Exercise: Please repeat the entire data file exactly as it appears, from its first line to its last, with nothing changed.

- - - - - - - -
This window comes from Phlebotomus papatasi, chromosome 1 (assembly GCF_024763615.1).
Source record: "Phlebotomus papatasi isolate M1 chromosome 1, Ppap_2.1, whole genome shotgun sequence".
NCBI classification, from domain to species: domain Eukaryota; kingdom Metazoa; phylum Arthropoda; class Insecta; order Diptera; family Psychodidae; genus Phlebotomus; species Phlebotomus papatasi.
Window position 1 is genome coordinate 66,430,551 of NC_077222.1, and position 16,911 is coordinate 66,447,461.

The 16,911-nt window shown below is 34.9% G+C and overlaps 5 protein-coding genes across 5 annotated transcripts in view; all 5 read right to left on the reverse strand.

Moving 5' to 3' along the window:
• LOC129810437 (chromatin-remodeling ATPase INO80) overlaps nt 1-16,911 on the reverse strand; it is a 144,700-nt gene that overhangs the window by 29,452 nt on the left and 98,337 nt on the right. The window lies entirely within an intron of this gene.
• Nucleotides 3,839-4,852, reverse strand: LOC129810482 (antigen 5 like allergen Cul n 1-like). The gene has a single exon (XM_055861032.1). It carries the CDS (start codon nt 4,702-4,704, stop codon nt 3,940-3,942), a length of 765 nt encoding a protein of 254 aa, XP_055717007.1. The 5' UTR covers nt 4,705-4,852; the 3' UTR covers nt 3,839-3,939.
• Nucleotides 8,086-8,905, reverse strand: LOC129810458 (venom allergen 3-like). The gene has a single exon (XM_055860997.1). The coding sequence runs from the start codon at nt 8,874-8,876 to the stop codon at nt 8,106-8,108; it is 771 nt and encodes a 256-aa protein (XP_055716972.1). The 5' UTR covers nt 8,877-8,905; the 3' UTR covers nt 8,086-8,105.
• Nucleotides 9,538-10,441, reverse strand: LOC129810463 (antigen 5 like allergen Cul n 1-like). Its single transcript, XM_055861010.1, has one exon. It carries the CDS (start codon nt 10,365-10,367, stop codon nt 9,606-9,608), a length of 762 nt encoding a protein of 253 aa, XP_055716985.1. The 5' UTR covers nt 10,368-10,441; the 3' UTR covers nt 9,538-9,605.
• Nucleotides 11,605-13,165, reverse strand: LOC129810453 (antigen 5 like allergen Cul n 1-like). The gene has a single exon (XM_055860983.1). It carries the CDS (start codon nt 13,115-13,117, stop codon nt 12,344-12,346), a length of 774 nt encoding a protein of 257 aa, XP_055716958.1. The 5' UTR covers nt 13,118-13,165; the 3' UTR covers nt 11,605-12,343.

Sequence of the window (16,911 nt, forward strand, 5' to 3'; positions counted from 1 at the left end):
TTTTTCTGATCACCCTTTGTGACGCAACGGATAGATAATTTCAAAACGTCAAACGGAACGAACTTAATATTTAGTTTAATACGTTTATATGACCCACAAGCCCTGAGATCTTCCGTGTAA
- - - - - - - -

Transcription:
This window comes from Phlebotomus papatasi, chromosome 1 (assembly GCF_024763615.1).
Source record: "Phlebotomus papatasi isolate M1 chromosome 1, Ppap_2.1, whole genome shotgun sequence".
NCBI classification, from domain to species: domain Eukaryota; kingdom Metazoa; phylum Arthropoda; class Insecta; order Diptera; family Psychodidae; genus Phlebotomus; species Phlebotomus papatasi.
Window position 1 is genome coordinate 66,430,551 of NC_077222.1, and position 16,911 is coordinate 66,447,461.

The 16,911-nt window shown below is 34.9% G+C and overlaps 5 protein-coding genes across 5 annotated transcripts in view; all 5 read right to left on the reverse strand.

Moving 5' to 3' along the window:
• LOC129810437 (chromatin-remodeling ATPase INO80) overlaps nt 1-16,911 on the reverse strand; it is a 144,700-nt gene that overhangs the window by 29,452 nt on the left and 98,337 nt on the right. The window lies entirely within an intron of this gene.
• Nucleotides 3,839-4,852, reverse strand: LOC129810482 (antigen 5 like allergen Cul n 1-like). The gene has a single exon (XM_055861032.1). It carries the CDS (start codon nt 4,702-4,704, stop codon nt 3,940-3,942), a length of 765 nt encoding a protein of 254 aa, XP_055717007.1. The 5' UTR covers nt 4,705-4,852; the 3' UTR covers nt 3,839-3,939.
• Nucleotides 8,086-8,905, reverse strand: LOC129810458 (venom allergen 3-like). The gene has a single exon (XM_055860997.1). The coding sequence runs from the start codon at nt 8,874-8,876 to the stop codon at nt 8,106-8,108; it is 771 nt and encodes a 256-aa protein (XP_055716972.1). The 5' UTR covers nt 8,877-8,905; the 3' UTR covers nt 8,086-8,105.
• Nucleotides 9,538-10,441, reverse strand: LOC129810463 (antigen 5 like allergen Cul n 1-like). Its single transcript, XM_055861010.1, has one exon. It carries the CDS (start codon nt 10,365-10,367, stop codon nt 9,606-9,608), a length of 762 nt encoding a protein of 253 aa, XP_055716985.1. The 5' UTR covers nt 10,368-10,441; the 3' UTR covers nt 9,538-9,605.
• Nucleotides 11,605-13,165, reverse strand: LOC129810453 (antigen 5 like allergen Cul n 1-like). The gene has a single exon (XM_055860983.1). It carries the CDS (start codon nt 13,115-13,117, stop codon nt 12,344-12,346), a length of 774 nt encoding a protein of 257 aa, XP_055716958.1. The 5' UTR covers nt 13,118-13,165; the 3' UTR covers nt 11,605-12,343.

Sequence of the window (16,911 nt, forward strand, 5' to 3'; positions counted from 1 at the left end):
TTTTTCTGATCACCCTTTGTGACGCAACGGATAGATAATTTCAAAACGTCAAACGGAACGAACTTAATATTTAGTTTAATACGTTTATATGACCCACAAGCCCTGAGATCTTCCGTGTAA